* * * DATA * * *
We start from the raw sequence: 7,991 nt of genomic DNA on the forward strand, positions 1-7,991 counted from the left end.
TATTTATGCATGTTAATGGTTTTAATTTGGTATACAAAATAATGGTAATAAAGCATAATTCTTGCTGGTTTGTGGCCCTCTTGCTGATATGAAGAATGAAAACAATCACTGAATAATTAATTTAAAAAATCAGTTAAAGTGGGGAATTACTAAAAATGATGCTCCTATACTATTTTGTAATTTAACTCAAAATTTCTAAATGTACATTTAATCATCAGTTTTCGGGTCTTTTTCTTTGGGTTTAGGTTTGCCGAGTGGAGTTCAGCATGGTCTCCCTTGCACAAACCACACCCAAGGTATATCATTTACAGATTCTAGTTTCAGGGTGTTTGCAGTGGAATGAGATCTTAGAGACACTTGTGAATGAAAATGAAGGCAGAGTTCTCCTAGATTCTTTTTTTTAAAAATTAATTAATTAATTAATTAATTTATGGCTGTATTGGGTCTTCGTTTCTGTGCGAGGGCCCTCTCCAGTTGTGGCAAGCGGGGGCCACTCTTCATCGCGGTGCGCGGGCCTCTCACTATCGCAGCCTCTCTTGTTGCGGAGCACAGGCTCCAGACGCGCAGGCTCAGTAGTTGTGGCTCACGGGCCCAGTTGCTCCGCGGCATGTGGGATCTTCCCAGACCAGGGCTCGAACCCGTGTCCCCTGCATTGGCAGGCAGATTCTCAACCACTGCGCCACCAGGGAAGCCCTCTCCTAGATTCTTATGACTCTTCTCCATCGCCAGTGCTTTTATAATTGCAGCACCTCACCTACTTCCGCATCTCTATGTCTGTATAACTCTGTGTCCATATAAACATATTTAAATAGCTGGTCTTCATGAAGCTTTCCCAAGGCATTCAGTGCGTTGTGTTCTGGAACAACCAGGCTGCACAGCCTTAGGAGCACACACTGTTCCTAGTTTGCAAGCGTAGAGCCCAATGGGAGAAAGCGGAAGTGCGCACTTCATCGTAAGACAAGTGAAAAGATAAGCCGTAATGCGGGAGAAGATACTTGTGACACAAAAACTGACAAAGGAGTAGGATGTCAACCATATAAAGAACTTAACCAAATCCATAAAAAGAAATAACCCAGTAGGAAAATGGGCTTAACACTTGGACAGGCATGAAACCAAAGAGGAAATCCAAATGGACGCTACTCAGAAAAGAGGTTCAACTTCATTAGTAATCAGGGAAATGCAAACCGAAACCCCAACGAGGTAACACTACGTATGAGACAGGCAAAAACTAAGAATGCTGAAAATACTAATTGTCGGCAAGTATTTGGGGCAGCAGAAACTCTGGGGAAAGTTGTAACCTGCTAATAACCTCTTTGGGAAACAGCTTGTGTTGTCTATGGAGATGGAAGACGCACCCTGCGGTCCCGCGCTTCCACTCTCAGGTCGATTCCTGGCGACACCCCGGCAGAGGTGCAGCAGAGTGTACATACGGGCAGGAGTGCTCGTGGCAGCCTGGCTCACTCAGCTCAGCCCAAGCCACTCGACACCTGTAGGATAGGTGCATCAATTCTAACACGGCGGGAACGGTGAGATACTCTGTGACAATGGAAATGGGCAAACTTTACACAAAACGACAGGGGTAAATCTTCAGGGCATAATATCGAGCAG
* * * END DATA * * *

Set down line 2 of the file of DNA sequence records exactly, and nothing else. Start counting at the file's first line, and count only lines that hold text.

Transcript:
TATTTATGCATGTTAATGGTTTTAATTTGGTATACAAAATAATGGTAATAAAGCATAATTCTTGCTGGTTTGTGGCCCTCTTGCTGATATGAAGAATGAAAACAATCACTGAATAATTAATTTAAAAAATCAGTTAAAGTGGGGAATTACTAAAAATGATGCTCCTATACTATTTTGTAATTTAACTCAAAATTTCTAAATGTACATTTAATCATCAGTTTTCGGGTCTTTTTCTTTGGGTTTAGGTTTGCCGAGTGGAGTTCAGCATGGTCTCCCTTGCACAAACCACACCCAAGGTATATCATTTACAGATTCTAGTTTCAGGGTGTTTGCAGTGGAATGAGATCTTAGAGACACTTGTGAATGAAAATGAAGGCAGAGTTCTCCTAGATTCTTTTTTTTAAAAATTAATTAATTAATTAATTAATTTATGGCTGTATTGGGTCTTCGTTTCTGTGCGAGGGCCCTCTCCAGTTGTGGCAAGCGGGGGCCACTCTTCATCGCGGTGCGCGGGCCTCTCACTATCGCAGCCTCTCTTGTTGCGGAGCACAGGCTCCAGACGCGCAGGCTCAGTAGTTGTGGCTCACGGGCCCAGTTGCTCCGCGGCATGTGGGATCTTCCCAGACCAGGGCTCGAACCCGTGTCCCCTGCATTGGCAGGCAGATTCTCAACCACTGCGCCACCAGGGAAGCCCTCTCCTAGATTCTTATGACTCTTCTCCATCGCCAGTGCTTTTATAATTGCAGCACCTCACCTACTTCCGCATCTCTATGTCTGTATAACTCTGTGTCCATATAAACATATTTAAATAGCTGGTCTTCATGAAGCTTTCCCAAGGCATTCAGTGCGTTGTGTTCTGGAACAACCAGGCTGCACAGCCTTAGGAGCACACACTGTTCCTAGTTTGCAAGCGTAGAGCCCAATGGGAGAAAGCGGAAGTGCGCACTTCATCGTAAGACAAGTGAAAAGATAAGCCGTAATGCGGGAGAAGATACTTGTGACACAAAAACTGACAAAGGAGTAGGATGTCAACCATATAAAGAACTTAACCAAATCCATAAAAAGAAATAACCCAGTAGGAAAATGGGCTTAACACTTGGACAGGCATGAAACCAAAGAGGAAATCCAAATGGACGCTACTCAGAAAAGAGGTTCAACTTCATTAGTAATCAGGGAAATGCAAACCGAAACCCCAACGAGGTAACACTACGTATGAGACAGGCAAAAACTAAGAATGCTGAAAATACTAATTGTCGGCAAGTATTTGGGGCAGCAGAAACTCTGGGGAAAGTTGTAACCTGCTAATAACCTCTTTGGGAAACAGCTTGTGTTGTCTATGGAGATGGAAGACGCACCCTGCGGTCCCGCGCTTCCACTCTCAGGTCGATTCCTGGCGACACCCCGGCAGAGGTGCAGCAGAGTGTACATACGGGCAGGAGTGCTCGTGGCAGCCTGGCTCACTCAGCTCAGCCCAAGCCACTCGACACCTGTAGGATAGGTGCATCAATTCTAACACGGCGGGAACGGTGAGATACTCTGTGACAATGGAAATGGGCAAACTTTACACAAAACGACAGGGGTAAATCTTCAGGGCATAATATCGAGCAG